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Question Number: 30455

Law 15 - Throw In 5/27/2016

RE: Competitive Under 15

Rob of Flin Flon, Canada asks...

Can the opposing team score on a throw in if before going into the goal the goalie touches the ball attempting to stop the ball.

Answer provided by Referee Jason Wright

Hi Rob,
A goal may not be scored directly from a throw in. Like an indirect free kick, the moment it touches any player, it's no longer 'directly'. So if the goalkeeper gets a fingertip on the ball and it goes in the goal, it's a legitimate goal.

Therefore, like an indirect free kick - if the ball is going straight into the goal and no attacker is going to touch it, the goalkeeper can just allow the ball to enter the goal untouched and it will be a goal kick.

It doesn't make a difference if it's going into the opponent's goal or the player's own goal for this law.



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Answer provided by Referee Joe McHugh

Hi Rob
This is a question which shows the importance of knowing the Laws. A goal cannot be scored directly from any throw in. If it enters the goal directly from an attacking throw in it is a goal kick. If it enters from a defensive one it is a corner kick. Now if the defending team including the goalkeeper knows this it may be better not to touch the ball as it enters if the outcome is in doubt. If it is touched and the player does not prevent it entering the net a goal is awarded.
Have a look at this
https://m.youtube.com/watch?v=qyWsn9tg3jg
The ball was adjudged by Referee Elleray to have been touched by Enckelman the Villa goalkeeper although has stated on numerous occasions that he did not touch the ball prior to it entering the net. He also stated that he knew that a goal could not be scored directly yet he did not protest and his reaction suggested that he did touch it?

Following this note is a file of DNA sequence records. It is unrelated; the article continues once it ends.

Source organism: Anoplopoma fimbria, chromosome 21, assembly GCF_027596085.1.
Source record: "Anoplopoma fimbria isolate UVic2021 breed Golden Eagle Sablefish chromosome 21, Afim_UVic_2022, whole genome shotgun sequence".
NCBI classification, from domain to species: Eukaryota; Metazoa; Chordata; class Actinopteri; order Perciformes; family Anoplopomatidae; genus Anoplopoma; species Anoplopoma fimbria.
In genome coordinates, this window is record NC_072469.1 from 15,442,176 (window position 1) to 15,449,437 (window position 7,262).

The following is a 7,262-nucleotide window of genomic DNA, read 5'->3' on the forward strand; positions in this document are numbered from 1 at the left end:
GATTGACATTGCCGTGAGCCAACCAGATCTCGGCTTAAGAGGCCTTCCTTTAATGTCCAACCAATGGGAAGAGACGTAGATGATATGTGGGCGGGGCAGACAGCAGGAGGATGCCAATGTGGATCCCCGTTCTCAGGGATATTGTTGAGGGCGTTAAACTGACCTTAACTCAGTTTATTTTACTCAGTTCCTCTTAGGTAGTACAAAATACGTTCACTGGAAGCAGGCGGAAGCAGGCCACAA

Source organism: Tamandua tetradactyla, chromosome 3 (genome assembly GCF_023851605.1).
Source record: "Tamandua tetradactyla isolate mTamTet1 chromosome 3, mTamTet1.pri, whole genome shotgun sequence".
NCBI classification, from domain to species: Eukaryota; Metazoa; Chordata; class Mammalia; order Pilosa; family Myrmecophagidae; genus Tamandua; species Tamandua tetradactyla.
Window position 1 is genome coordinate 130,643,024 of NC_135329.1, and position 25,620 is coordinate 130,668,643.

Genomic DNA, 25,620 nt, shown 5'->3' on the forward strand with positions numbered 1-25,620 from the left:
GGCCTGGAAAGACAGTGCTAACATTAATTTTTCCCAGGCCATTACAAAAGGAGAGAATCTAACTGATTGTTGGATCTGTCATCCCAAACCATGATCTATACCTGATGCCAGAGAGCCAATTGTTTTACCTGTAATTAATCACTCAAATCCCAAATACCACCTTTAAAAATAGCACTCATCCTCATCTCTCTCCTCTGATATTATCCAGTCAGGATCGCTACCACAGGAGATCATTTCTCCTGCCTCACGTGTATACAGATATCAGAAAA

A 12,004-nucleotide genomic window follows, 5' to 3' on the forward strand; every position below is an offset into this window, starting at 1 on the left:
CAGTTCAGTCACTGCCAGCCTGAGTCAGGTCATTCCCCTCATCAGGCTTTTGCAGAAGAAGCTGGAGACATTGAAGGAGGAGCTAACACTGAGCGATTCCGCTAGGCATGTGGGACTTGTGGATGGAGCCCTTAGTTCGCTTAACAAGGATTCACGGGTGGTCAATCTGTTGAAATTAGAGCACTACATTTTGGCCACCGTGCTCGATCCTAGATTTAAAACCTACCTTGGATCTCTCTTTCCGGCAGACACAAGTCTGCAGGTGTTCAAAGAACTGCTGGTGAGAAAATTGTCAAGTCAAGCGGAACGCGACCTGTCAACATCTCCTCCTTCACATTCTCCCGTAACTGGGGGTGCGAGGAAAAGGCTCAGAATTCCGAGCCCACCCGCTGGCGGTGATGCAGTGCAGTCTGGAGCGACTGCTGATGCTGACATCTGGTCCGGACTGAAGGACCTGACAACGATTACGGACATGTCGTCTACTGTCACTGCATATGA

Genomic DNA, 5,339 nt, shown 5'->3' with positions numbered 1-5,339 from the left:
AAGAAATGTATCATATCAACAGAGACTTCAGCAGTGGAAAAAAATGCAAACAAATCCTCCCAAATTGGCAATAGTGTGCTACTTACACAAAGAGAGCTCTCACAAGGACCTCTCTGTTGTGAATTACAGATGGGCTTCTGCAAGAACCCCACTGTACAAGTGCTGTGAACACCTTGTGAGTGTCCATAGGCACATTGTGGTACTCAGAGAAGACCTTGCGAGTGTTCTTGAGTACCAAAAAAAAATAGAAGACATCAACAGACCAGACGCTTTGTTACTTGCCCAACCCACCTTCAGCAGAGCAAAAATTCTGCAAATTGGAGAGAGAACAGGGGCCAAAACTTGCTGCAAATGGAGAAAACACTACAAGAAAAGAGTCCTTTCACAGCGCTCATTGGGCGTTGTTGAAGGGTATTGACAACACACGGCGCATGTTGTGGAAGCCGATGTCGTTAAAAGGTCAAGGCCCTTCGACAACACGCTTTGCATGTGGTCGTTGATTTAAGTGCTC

Here is another one
https://m.youtube.com/watch?v=T_zPxzbBV4c
The commentator clearly know it requires a touch for a goal to be awarded. Did it touch another player? Referee opined that it was touched if a girl was awarded.



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Answer provided by Referee Richard Dawson

Hi Rob,
short answer YES!
I know firsthand it is tough for a keeper to grasp that on a directly throw in by the opposition if the ball is about to enter the net the keeper should simply allow it if it is difficult to get too. Then take the goal kick.
I coached a senior girls high school team, playing on a narrow field the opposition had a very strong throw in taker who could throw directly into the goal. My keeper jumped up prevent it and of course created the touch to make the goal good. Instinct overruled her knowledge of the game and my yelling from the touchline was ineffective sigh! Sad fact we lost that game by a goal.
Cheers




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